Schools and school policy should never be organized around pleasing privileged parents. Yet based on our findings, we think there is a real opportunity for happiness-oriented educational decisions among privileged parents to lead to greater racial and socioeconomic school integration to benefit all children. Happiness-oriented parents often identified school diversity as a sought-after characteristic in school choice—although how they defined and prioritized diversity varied and was influenced by their racial identity. Parents of color viewed a diverse setting as affirming for their children while also exposing them to a broad spectrum of peers. Diana, a Black mother in Brooklyn, explained her priority was the demographic diversity of a school, not convenience or academic competitiveness: It’s “not walking distance, but the priority for me was that it was a really diverse population.” Similarly Tiffany, a Black mother in a small East Coast City, pointed out, “there’s a lot of value in having a diversified classroom.” For some white happiness-oriented parents, the rejection of academic prestige was closely linked to their willingness to consider racially diverse schools and avoid predominantly white settings because they believed in integrated schools, and some also argued their children would learn important life skills. Scott, a white dad from Queens, stated, “This is not just about my son, it has an effect on the community. Our choice of school is also setting an example, [our son] is with kids from all around the world now.”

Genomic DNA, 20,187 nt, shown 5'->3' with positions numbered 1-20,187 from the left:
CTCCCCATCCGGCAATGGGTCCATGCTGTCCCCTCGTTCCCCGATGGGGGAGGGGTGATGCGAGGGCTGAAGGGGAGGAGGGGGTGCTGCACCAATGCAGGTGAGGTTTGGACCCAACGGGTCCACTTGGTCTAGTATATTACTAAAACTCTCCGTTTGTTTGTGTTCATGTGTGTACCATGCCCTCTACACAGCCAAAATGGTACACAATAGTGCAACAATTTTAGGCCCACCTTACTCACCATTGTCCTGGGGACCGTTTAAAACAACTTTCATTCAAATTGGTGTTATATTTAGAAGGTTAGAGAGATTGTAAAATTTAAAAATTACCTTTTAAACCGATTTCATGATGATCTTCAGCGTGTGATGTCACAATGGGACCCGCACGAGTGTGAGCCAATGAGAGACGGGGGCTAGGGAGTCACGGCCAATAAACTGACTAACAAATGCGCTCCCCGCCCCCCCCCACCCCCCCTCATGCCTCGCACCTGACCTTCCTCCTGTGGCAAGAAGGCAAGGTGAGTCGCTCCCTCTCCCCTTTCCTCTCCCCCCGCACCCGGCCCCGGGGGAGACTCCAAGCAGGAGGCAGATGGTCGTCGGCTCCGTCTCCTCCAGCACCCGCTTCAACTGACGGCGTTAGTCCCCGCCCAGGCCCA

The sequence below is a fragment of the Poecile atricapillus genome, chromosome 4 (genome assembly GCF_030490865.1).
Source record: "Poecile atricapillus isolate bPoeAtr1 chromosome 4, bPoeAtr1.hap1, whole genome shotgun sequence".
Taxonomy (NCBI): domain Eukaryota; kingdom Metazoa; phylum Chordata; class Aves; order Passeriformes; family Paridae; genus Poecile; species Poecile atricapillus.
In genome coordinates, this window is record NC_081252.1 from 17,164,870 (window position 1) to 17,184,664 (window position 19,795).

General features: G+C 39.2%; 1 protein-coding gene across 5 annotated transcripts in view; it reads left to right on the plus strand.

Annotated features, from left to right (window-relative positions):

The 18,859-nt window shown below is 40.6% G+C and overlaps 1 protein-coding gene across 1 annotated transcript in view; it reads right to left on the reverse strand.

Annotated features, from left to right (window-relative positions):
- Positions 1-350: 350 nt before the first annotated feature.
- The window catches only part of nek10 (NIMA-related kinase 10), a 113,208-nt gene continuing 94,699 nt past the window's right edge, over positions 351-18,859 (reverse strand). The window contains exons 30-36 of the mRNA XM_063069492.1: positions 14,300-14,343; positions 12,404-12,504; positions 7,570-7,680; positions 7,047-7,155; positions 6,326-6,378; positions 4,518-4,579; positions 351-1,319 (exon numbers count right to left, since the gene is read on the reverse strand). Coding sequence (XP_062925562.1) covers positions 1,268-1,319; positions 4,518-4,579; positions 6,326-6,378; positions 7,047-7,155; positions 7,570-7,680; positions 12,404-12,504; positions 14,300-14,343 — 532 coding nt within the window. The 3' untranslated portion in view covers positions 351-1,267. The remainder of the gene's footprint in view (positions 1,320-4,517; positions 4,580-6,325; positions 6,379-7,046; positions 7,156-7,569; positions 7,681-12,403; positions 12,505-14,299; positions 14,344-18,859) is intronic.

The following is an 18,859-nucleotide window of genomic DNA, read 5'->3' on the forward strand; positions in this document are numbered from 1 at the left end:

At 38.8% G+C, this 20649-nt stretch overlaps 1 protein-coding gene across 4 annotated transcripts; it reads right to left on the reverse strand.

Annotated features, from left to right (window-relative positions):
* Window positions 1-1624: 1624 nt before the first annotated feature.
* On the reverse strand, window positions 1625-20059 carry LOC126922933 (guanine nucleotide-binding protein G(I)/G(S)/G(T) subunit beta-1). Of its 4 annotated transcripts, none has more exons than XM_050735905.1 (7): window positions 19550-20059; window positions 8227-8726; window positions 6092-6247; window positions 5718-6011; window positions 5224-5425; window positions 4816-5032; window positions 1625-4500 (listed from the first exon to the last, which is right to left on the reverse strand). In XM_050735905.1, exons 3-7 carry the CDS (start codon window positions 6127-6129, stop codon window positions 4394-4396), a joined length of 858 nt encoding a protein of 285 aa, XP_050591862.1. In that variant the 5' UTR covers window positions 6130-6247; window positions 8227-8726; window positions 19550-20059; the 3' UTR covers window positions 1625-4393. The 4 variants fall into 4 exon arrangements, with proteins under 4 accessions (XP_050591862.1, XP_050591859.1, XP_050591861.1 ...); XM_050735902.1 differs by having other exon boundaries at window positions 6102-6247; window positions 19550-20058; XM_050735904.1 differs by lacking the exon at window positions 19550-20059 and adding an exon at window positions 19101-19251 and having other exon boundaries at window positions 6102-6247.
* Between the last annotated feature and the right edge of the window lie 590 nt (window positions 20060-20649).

Our findings add to recent literature documenting variations in how privileged parents choose schools. In this study, instead of academic ranking or social advantage driving parents’ decisions, happiness-oriented parents’ primary concern was choosing schools that promote their children’s social-emotional well-being. The variation in cities, school choice contexts, and time helps to demonstrate the endurance and frequency of the happiness-oriented school choice phenomenon we document, and our findings have important policy implications for interrupting patterns of school segregation. We argue that while happiness-oriented parents might not all be active advocates for integration plans, they show potential as participants who are unlikely to oppose them. It is important for policy makers, school leaders, and integration activists to be aware of this group of potential allies and their happiness-oriented priorities while also centering the needs and desires of longtime residents, families of color and low-income families. We recognize that such an alliance may be limited by the fact that most happiness-oriented parents’ primary motivation for choosing schools remains individual, rather than collective, well-being, and we acknowledge that if happiness-oriented parents find that their children are unhappy, they may be quick to exit their school or program.